For decades, the field of psychiatry has been placing emphasis in the wrong domain—the mind or the psyche—when brain imaging teaches us that mental health is really brain health.
Over the last 30 years, my colleagues and I have built the world’s largest database of brain scans related to behavior. We have performed more than 170,000 brain SPECT (single photon emission computed tomography) scans, which measure blood flow and activity in the brain. It has become crystal clear to us that as psychiatrists we are not dealing with mental health issues but rather brain health issues. And this one idea has changed everything we do to help our patients.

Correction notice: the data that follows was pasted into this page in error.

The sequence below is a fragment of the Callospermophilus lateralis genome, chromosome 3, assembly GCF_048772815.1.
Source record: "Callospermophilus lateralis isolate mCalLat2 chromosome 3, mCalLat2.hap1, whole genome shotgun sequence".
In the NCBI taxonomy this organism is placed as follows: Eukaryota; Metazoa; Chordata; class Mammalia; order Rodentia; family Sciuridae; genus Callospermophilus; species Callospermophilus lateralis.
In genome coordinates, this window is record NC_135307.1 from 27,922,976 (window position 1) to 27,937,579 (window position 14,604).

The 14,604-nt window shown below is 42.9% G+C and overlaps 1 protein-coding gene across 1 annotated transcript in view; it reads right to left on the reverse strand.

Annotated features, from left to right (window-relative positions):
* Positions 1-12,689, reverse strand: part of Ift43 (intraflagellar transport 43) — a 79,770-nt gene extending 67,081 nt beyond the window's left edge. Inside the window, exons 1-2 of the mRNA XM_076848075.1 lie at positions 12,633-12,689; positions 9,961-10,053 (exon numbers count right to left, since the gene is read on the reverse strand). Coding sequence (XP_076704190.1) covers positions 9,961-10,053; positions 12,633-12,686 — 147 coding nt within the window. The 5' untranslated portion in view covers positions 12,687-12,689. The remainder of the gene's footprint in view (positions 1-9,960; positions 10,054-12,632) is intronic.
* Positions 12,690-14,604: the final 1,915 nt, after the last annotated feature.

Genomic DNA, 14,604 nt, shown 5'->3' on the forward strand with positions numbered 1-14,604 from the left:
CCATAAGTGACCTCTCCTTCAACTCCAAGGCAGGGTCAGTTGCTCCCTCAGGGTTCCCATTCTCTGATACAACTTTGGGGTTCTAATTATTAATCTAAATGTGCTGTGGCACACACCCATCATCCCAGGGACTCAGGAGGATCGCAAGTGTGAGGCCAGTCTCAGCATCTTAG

The human brain is an organ just like your heart is an organ, and you can only be as mentally healthy as your brain is functionally healthy. No one is shamed for cancer, heart disease, or diabetes even though they have significant lifestyle contributions. Likewise, no one should be shamed for depression, anxiety, or bipolar disorder.
Reframing the discussion from mental health to brain health changes everything. It decreases shame and guilt, and increases forgiveness and compassion. Doing so also elevates hope, increases the desire to get help, and improves compliance to make the necessary lifestyle changes to get well.